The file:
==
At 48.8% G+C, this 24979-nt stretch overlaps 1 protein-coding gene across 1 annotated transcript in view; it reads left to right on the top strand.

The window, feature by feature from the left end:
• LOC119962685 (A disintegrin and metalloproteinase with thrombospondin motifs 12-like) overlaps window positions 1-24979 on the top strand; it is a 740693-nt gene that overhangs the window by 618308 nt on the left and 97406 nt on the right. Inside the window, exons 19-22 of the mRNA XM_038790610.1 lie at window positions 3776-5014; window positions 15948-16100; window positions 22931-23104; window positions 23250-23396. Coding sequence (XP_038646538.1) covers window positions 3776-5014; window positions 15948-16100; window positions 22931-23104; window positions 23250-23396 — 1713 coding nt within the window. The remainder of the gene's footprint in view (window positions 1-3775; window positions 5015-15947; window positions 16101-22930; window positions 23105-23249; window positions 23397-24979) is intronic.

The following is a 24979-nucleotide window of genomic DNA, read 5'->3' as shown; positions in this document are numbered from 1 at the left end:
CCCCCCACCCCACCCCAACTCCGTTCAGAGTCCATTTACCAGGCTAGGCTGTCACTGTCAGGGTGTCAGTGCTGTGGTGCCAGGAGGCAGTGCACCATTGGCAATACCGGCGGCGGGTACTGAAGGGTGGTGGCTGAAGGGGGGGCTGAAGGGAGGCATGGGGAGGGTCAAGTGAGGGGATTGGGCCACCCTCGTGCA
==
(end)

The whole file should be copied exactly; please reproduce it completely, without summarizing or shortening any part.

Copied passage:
At 48.8% G+C, this 24979-nt stretch overlaps 1 protein-coding gene across 1 annotated transcript in view; it reads left to right on the top strand.

The window, feature by feature from the left end:
• LOC119962685 (A disintegrin and metalloproteinase with thrombospondin motifs 12-like) overlaps window positions 1-24979 on the top strand; it is a 740693-nt gene that overhangs the window by 618308 nt on the left and 97406 nt on the right. Inside the window, exons 19-22 of the mRNA XM_038790610.1 lie at window positions 3776-5014; window positions 15948-16100; window positions 22931-23104; window positions 23250-23396. Coding sequence (XP_038646538.1) covers window positions 3776-5014; window positions 15948-16100; window positions 22931-23104; window positions 23250-23396 — 1713 coding nt within the window. The remainder of the gene's footprint in view (window positions 1-3775; window positions 5015-15947; window positions 16101-22930; window positions 23105-23249; window positions 23397-24979) is intronic.

The following is a 24979-nucleotide window of genomic DNA, read 5'->3' as shown; positions in this document are numbered from 1 at the left end:
CCCCCCACCCCACCCCAACTCCGTTCAGAGTCCATTTACCAGGCTAGGCTGTCACTGTCAGGGTGTCAGTGCTGTGGTGCCAGGAGGCAGTGCACCATTGGCAATACCGGCGGCGGGTACTGAAGGGTGGTGGCTGAAGGGGGGGCTGAAGGGAGGCATGGGGAGGGTCAAGTGAGGGGATTGGGCCACCCTCGTGCA